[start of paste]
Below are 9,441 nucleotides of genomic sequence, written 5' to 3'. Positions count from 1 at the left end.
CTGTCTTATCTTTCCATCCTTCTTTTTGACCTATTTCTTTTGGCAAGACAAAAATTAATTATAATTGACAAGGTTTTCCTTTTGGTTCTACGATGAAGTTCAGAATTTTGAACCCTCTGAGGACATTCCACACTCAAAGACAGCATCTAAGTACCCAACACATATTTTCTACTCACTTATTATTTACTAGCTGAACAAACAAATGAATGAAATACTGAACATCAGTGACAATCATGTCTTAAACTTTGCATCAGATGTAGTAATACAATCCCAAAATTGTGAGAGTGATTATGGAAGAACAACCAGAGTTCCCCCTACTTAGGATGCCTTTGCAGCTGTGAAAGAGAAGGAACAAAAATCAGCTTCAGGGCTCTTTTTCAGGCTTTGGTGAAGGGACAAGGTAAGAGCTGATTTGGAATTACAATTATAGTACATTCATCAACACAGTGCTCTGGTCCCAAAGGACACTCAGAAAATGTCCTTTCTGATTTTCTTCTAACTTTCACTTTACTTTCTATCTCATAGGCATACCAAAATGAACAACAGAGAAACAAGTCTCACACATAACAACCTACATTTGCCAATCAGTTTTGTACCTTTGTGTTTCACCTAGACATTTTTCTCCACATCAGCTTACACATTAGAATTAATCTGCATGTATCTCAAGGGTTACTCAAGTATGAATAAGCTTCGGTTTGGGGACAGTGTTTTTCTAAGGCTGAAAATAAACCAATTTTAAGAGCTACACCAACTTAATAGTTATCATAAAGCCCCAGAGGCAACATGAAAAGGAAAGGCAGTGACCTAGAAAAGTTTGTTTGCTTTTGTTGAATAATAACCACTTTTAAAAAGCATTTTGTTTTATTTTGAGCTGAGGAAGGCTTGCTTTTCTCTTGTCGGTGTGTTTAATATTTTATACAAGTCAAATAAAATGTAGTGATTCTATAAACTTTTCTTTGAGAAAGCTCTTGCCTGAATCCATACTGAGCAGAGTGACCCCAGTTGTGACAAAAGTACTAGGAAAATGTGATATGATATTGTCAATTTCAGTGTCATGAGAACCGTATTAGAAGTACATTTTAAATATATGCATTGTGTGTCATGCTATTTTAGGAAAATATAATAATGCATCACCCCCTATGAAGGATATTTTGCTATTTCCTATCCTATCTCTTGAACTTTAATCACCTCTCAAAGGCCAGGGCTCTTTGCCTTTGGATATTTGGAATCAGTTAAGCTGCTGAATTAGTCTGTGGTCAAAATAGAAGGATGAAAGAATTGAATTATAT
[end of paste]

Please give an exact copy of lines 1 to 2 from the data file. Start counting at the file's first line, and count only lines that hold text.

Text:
Below are 9,441 nucleotides of genomic sequence, written 5' to 3'. Positions count from 1 at the left end.
CTGTCTTATCTTTCCATCCTTCTTTTTGACCTATTTCTTTTGGCAAGACAAAAATTAATTATAATTGACAAGGTTTTCCTTTTGGTTCTACGATGAAGTTCAGAATTTTGAACCCTCTGAGGACATTCCACACTCAAAGACAGCATCTAAGTACCCAACACATATTTTCTACTCACTTATTATTTACTAGCTGAACAAACAAATGAATGAAATACTGAACATCAGTGACAATCATGTCTTAAACTTTGCATCAGATGTAGTAATACAATCCCAAAATTGTGAGAGTGATTATGGAAGAACAACCAGAGTTCCCCCTACTTAGGATGCCTTTGCAGCTGTGAAAGAGAAGGAACAAAAATCAGCTTCAGGGCTCTTTTTCAGGCTTTGGTGAAGGGACAAGGTAAGAGCTGATTTGGAATTACAATTATAGTACATTCATCAACACAGTGCTCTGGTCCCAAAGGACACTCAGAAAATGTCCTTTCTGATTTTCTTCTAACTTTCACTTTACTTTCTATCTCATAGGCATACCAAAATGAACAACAGAGAAACAAGTCTCACACATAACAACCTACATTTGCCAATCAGTTTTGTACCTTTGTGTTTCACCTAGACATTTTTCTCCACATCAGCTTACACATTAGAATTAATCTGCATGTATCTCAAGGGTTACTCAAGTATGAATAAGCTTCGGTTTGGGGACAGTGTTTTTCTAAGGCTGAAAATAAACCAATTTTAAGAGCTACACCAACTTAATAGTTATCATAAAGCCCCAGAGGCAACATGAAAAGGAAAGGCAGTGACCTAGAAAAGTTTGTTTGCTTTTGTTGAATAATAACCACTTTTAAAAAGCATTTTGTTTTATTTTGAGCTGAGGAAGGCTTGCTTTTCTCTTGTCGGTGTGTTTAATATTTTATACAAGTCAAATAAAATGTAGTGATTCTATAAACTTTTCTTTGAGAAAGCTCTTGCCTGAATCCATACTGAGCAGAGTGACCCCAGTTGTGACAAAAGTACTAGGAAAATGTGATATGATATTGTCAATTTCAGTGTCATGAGAACCGTATTAGAAGTACATTTTAAATATATGCATTGTGTGTCATGCTATTTTAGGAAAATATAATAATGCATCACCCCCTATGAAGGATATTTTGCTATTTCCTATCCTATCTCTTGAACTTTAATCACCTCTCAAAGGCCAGGGCTCTTTGCCTTTGGATATTTGGAATCAGTTAAGCTGCTGAATTAGTCTGTGGTCAAAATAGAAGGATGAAAGAATTGAATTATAT